The website buyer's guide: Balancing quality and affordability
A quick scan online for ‘website design' racks up a few enticing options targeted at small businesses. So which options are best? And how do you balance affordability with quality?
Rewind many years back and I was in your position. Looking for a website and not sure how much I should be paying or who I should be paying to do it. At the time I was working for an organisation who was on a tight budget, so cost was a huge concern for us. We asked around and sourced a few quotes which varied greatly in price. Of course, presented with the price difference, it was agreed that the cheaper option was the way to go. I can’t begin to tell you how much we regretted that decision.
Everything we were delivered was (in my opinion) poor quality and took forever to get done (I’m talking over 12 months). I was constantly following up with our supplier, who would not take any responsibility for delays and avoided my calls for months at a time. I ended up essentially designing the website and inserting all the content myself because it wasn’t up to standard. It was a nightmare. Let me say here that I know that this is not the case for all cheap or affordable website developers. It is simply a cautionary tale in ensuring that you do your due diligence and really understand what kind of company you are entering into a contract with, no matter the price.
Fast forward to today and I co-own a graphic and web design studio. If only I knew then what I know now! I understand that building a website can be daunting, especially if you don’t know what to look for from a provider or have a good understanding of what options are available in your budget range. That’s why today, I want to highlight the pros and cons of some different website options.
Hopefully with this guide, you can find a solution that fits your needs and budget, without getting taken for a ride!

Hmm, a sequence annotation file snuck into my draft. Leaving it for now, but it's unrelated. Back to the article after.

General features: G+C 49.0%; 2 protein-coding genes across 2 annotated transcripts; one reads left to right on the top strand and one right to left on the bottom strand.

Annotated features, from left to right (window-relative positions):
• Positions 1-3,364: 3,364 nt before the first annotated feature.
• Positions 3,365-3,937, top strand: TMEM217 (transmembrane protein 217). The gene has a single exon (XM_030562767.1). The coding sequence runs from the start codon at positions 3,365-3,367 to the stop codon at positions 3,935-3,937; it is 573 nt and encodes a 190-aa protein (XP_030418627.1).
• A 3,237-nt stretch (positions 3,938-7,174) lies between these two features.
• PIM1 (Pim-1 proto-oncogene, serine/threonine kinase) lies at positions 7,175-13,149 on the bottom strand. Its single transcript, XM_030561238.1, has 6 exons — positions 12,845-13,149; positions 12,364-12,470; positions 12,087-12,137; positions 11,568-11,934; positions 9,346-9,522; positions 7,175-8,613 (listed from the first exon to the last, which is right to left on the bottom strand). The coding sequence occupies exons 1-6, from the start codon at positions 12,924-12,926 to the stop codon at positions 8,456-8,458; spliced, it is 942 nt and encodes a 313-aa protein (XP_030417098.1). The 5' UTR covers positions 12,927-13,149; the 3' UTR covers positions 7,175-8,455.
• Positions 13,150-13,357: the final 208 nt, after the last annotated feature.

The affordability vs. quality balance
I strongly believe that you get what you pay for when it comes to web design. But I’m also well aware that not everyone has $20000 to drop on a new website. When it comes to budget, if you’re serious about building a strategic, branded user friendly and beautiful site, I recommend having at least $2000 in the kitty as a very rough guide.
There are some companies that just can’t afford to deliver a website at that price, but if you shop around, you may be able to get yourself a nice template solution on an open source content management system with hosting and SEO for that price. For $5000 you can find yourself in the range of custom websites and for $10000+ you can start to build more custom features and integrations. For a more accurate figure, howmuchdoesawebsiteco.st works out a ballpark figure based on requirements that you input.
With a higher price, you have more hours allocated to developing your site, which means more time for strategy and planning, content writing, revisions, extra features, testing and more.
When I was shopping around for a website I was shocked when I saw some of the prices. I thought ‘how can one company charge 30 times more than another?’ While at the time I thought that the higher priced option must be trying to rip me off, now I can see that they were offering me a more comprehensive website strategy, great customer service and many more hours of work than the lower priced agencies. The quotes I received were varied in price because, ultimately, I was choosing between quality and affordability.
When you add up the hours it takes to deliver a great website (not an ok website), it takes time. That’s why when you pay $350 for a website you get 5 hours of time and a bare bones solution. If that works for you, fantastic, but from my experience, investing a little bit more will allow you to build a website solution that is better at attracting visitors and generating sales. After all, that’s the end game everyone is working towards!
Website design options
The cheap fix: DIY
If you balked at the $1500-$2000 figure I quoted earlier, don’t worry, there’s a cheaper option. If you have the time (and patience) to set up yourself, then template options like Squarespace, Wordpress, Joomla or Weebly may be a good fit for you. You can choose from thousands of pre-built templates and tweak them to suit your business’ needs. There’s also a lot of online tutorials on how to set them up if you get stuck.